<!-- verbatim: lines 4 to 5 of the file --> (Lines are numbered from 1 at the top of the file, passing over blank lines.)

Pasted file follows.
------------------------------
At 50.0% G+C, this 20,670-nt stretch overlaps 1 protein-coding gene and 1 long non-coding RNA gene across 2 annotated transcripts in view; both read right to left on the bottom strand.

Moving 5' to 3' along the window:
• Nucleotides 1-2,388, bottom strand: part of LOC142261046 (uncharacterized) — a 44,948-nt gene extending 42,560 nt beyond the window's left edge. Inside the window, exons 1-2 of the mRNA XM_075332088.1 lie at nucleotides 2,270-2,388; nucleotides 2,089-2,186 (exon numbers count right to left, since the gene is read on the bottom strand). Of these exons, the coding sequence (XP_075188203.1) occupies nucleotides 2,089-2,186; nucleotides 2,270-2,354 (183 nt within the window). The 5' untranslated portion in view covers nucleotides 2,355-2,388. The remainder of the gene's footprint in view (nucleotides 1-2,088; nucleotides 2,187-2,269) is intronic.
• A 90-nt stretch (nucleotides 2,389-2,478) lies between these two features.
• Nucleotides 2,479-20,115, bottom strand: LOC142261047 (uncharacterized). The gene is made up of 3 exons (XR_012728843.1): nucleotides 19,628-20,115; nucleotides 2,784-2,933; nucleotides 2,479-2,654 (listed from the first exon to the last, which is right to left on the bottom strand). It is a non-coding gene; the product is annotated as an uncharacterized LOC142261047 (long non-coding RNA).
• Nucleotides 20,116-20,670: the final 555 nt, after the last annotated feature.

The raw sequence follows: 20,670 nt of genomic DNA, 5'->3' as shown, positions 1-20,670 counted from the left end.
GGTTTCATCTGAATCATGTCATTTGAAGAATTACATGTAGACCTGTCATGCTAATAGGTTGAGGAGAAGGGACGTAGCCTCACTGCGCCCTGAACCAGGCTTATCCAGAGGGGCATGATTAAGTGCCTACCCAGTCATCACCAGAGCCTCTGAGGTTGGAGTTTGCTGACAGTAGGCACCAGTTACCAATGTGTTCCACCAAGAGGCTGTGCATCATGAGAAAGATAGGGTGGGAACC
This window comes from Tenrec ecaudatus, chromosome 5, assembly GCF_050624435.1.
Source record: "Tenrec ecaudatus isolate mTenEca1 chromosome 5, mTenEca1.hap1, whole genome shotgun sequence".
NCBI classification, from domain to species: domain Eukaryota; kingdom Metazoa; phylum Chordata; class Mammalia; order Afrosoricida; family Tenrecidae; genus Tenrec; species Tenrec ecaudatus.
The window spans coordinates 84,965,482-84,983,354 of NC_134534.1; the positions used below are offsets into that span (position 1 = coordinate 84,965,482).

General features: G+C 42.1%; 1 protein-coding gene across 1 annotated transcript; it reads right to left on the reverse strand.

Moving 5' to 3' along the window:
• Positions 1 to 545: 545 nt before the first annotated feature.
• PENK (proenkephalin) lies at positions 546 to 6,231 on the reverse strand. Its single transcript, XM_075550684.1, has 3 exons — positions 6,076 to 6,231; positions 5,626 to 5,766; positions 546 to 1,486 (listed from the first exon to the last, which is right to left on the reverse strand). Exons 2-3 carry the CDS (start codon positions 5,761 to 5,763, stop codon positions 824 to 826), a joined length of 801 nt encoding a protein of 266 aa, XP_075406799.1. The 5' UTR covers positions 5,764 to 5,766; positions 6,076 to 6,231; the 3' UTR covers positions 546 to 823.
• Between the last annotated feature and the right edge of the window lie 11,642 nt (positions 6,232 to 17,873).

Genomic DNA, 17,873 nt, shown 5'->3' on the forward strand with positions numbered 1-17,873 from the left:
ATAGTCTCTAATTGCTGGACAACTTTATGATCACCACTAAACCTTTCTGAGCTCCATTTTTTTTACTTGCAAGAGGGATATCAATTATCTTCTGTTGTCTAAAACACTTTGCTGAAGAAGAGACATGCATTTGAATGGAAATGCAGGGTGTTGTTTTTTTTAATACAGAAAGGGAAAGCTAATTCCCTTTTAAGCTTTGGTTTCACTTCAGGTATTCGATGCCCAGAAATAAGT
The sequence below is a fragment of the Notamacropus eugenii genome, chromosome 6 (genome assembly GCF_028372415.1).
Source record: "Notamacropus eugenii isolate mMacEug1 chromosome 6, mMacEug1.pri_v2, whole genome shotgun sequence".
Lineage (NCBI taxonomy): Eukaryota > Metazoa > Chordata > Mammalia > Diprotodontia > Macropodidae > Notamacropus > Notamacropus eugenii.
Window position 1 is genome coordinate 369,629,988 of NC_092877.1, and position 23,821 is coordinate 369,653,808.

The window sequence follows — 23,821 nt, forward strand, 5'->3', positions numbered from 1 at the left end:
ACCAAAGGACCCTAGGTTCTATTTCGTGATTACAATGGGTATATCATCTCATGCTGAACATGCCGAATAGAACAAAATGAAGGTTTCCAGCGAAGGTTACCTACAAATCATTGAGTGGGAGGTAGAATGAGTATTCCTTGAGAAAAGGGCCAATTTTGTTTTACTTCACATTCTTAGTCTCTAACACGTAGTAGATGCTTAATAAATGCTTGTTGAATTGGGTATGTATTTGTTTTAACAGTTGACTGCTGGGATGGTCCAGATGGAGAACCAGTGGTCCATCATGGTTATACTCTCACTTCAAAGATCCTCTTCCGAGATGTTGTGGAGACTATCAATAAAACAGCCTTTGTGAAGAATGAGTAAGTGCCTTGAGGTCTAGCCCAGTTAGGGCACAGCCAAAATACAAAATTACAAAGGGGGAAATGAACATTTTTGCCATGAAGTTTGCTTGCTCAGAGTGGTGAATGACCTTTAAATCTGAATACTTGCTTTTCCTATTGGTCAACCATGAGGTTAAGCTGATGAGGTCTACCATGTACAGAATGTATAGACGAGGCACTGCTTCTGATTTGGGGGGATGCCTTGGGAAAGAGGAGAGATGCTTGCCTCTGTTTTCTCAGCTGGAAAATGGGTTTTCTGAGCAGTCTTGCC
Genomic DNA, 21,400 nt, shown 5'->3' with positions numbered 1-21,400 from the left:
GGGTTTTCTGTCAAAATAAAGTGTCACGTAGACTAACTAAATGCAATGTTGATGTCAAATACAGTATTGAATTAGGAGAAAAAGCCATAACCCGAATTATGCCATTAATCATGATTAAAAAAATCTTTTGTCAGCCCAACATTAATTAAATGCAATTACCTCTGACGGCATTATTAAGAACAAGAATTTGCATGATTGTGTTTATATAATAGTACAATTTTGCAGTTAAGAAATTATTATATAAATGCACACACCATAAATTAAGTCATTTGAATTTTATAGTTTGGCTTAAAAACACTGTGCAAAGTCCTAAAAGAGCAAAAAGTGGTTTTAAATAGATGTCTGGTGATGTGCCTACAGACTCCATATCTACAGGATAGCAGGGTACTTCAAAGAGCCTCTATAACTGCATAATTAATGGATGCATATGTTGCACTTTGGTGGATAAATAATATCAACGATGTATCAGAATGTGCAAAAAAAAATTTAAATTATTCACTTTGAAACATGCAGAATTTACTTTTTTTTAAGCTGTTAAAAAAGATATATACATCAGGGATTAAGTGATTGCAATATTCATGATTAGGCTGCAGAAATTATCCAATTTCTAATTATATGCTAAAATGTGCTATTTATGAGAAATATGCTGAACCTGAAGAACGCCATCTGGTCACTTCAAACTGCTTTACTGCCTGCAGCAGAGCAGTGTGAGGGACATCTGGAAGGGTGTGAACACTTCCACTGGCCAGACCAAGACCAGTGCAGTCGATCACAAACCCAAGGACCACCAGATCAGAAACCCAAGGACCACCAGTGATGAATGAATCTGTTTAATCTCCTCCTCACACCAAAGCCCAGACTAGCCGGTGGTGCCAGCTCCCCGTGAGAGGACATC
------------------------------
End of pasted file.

• A 90-nt stretch (nucleotides 2,389-2,478) lies between these two features.
• Nucleotides 2,479-20,115, bottom strand: LOC142261047 (uncharacterized). The gene is made up of 3 exons (XR_012728843.1): nucleotides 19,628-20,115; nucleotides 2,784-2,933; nucleotides 2,479-2,654 (listed from the first exon to the last, which is right to left on the bottom strand). It is a non-coding gene; the product is annotated as an uncharacterized LOC142261047 (long non-coding RNA).